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Managing a FIFO workforce

FIFO mine worker. File image.

Many studies indicate that the FIFO / DIDO workforce underpinning some of the biggest mining economies in the world is typically synonymous with a range of significant health problems, notably around depression, drugs, and alcohol abuse.

Managing this workforce successfully in the modern mining environment requires a diverse range of specialist skill sets, training, and knowledge. Indeed, the modern mining management team may find itself called upon to design, deliver and implement a range of fairly unique and customised services. They can be involved in anything including:

  • monitoring food quality,
  • addressing fatigue, stress, mental health, and drug and alcohol abuse with individual team members,
  • real estate,
  • designing customised villages/camps for their entire FIFO workforce, in a range of environments,
  • planning sporting, social, and recreational activities,
  • appropriately allocating accommodation,

It’s also often the case that the degree of support offered to FIFO / DIDO employees is dependent upon the amount of cash available to provide it.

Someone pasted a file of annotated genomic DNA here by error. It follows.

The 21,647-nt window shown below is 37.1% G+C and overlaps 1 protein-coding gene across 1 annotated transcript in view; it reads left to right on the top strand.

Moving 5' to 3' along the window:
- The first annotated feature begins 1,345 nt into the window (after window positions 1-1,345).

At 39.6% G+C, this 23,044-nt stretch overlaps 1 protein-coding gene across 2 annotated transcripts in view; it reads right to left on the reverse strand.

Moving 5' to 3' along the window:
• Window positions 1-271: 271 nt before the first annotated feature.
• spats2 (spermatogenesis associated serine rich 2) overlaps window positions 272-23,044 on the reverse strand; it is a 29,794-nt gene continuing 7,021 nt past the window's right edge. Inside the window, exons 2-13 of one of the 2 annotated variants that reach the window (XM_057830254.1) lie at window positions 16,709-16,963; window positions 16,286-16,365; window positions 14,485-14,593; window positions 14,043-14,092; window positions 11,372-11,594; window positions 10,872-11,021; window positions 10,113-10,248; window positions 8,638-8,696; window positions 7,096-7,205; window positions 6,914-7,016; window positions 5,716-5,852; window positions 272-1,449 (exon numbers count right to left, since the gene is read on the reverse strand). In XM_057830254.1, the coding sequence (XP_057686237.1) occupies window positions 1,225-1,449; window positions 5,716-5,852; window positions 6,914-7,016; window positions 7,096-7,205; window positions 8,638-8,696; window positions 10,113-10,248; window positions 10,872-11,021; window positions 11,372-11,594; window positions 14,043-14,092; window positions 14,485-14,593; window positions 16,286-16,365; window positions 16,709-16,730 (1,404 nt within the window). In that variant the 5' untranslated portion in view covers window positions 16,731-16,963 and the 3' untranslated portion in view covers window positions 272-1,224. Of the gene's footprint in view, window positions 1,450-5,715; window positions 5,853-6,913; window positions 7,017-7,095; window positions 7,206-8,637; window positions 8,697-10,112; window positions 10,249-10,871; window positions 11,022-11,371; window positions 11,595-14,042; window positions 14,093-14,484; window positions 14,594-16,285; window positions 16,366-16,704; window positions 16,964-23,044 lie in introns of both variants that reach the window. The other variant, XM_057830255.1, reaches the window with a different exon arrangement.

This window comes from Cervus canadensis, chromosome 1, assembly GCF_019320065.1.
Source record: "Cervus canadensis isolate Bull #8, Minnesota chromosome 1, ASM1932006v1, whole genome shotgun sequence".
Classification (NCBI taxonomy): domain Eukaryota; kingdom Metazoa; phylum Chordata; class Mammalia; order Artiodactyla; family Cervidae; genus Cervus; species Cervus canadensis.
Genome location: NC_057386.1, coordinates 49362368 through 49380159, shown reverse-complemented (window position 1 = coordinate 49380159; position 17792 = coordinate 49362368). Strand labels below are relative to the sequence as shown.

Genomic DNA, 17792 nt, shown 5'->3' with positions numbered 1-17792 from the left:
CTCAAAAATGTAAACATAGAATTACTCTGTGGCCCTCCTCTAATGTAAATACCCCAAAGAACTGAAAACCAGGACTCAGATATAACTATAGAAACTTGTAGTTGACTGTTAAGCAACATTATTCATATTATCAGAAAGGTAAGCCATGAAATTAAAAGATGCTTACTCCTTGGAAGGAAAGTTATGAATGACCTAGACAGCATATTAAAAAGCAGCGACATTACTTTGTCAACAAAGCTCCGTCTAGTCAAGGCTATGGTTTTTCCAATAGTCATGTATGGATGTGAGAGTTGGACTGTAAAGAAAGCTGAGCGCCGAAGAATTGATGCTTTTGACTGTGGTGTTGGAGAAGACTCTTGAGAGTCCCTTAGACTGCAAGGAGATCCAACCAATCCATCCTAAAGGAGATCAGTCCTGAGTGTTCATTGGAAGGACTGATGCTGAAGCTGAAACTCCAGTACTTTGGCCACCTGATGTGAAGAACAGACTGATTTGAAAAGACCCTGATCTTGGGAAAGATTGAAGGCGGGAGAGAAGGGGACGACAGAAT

The BHPs, Rio Tinto’s, Fortesque Metals, Newcrests etc of the world typically have large amounts of cash available to invest in comprehensive workplace policies designed to recognise and deal with the diverse range of specific needs FIFO / DIDO employees and their families have.

Smaller outfits though can find it difficult to come up ​with the significant resources needed to fund these types of comprehensive policies, and also employ the range of expertise needed to manage them successfully. Thus we find there is a wide range of workplace experiences experienced by FIFO / DIDO workers and their families depending on the size and financial capacity of their employer.

Cost Effective FIFO / DIDO Management Measures Any Company Can Implement

However, there are a range of measures that can be successfully implemented by companies of any size, regardless of available resources.

Provide comprehensive induction programs for new FIFO / DIDO hires and their families, and make sure they actually participate in them.